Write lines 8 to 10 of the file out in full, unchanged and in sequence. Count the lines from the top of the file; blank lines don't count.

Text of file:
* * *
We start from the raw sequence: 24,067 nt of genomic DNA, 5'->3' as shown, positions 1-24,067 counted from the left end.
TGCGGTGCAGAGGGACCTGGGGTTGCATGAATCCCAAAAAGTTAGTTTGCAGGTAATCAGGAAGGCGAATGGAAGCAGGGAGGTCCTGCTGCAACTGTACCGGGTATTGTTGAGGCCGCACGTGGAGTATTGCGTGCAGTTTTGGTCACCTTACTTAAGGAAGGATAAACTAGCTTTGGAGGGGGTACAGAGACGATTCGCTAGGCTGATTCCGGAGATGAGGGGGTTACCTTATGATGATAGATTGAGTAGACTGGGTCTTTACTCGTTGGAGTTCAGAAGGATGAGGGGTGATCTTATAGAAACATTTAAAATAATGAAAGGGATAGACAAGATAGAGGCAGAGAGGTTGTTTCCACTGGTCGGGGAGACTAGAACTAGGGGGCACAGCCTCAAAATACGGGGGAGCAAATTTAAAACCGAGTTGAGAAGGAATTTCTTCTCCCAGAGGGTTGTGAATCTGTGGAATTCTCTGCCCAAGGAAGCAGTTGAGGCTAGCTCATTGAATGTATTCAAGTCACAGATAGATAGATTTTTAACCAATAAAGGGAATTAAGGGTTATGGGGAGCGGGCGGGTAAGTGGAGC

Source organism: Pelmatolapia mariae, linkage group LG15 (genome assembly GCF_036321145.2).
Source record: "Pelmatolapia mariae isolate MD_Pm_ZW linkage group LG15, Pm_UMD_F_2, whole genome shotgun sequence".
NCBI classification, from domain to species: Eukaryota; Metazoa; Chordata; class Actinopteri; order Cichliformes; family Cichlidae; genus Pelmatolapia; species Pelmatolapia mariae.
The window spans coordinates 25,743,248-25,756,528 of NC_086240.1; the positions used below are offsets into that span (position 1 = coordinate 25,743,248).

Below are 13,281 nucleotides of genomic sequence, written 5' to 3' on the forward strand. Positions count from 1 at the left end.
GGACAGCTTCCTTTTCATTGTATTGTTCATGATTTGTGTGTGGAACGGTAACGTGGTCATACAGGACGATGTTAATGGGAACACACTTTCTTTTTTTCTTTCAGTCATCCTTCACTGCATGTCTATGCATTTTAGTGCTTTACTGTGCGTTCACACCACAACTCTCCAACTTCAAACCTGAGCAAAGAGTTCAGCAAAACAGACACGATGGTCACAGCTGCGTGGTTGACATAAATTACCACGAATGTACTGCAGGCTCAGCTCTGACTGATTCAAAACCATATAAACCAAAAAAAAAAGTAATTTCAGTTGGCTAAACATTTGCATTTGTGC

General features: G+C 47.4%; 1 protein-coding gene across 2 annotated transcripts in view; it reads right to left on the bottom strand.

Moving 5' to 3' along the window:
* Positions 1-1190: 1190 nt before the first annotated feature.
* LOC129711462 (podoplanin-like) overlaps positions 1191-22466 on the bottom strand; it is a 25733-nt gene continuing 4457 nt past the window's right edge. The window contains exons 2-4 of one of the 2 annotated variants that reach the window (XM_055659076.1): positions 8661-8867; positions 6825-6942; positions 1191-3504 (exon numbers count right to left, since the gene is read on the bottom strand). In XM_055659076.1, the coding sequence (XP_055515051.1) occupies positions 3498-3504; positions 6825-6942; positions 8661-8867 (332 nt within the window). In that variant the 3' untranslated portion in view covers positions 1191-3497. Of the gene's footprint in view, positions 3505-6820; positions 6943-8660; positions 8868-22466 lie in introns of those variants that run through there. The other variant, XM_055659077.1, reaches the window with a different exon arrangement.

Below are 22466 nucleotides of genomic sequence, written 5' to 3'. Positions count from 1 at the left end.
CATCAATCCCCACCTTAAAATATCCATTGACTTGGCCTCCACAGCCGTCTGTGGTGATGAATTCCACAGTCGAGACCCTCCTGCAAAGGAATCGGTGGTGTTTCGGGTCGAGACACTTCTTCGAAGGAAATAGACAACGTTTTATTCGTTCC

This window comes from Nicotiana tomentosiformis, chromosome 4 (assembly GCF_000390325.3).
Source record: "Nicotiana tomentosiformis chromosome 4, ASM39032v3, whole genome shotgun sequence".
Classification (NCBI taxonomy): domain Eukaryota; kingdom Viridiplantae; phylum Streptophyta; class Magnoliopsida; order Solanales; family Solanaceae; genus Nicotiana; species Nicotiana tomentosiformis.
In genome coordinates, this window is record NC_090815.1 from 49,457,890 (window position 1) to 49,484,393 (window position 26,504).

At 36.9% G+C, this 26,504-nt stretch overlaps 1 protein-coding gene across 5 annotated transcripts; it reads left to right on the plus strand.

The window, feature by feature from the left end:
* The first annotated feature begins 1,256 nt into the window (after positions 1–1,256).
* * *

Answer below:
GGACAGCTTCCTTTTCATTGTATTGTTCATGATTTGTGTGTGGAACGGTAACGTGGTCATACAGGACGATGTTAATGGGAACACACTTTCTTTTTTTCTTTCAGTCATCCTTCACTGCATGTCTATGCATTTTAGTGCTTTACTGTGCGTTCACACCACAACTCTCCAACTTCAAACCTGAGCAAAGAGTTCAGCAAAACAGACACGATGGTCACAGCTGCGTGGTTGACATAAATTACCACGAATGTACTGCAGGCTCAGCTCTGACTGATTCAAAACCATATAAACCAAAAAAAAAAGTAATTTCAGTTGGCTAAACATTTGCATTTGTGC

General features: G+C 47.4%; 1 protein-coding gene across 2 annotated transcripts in view; it reads right to left on the bottom strand.

Moving 5' to 3' along the window: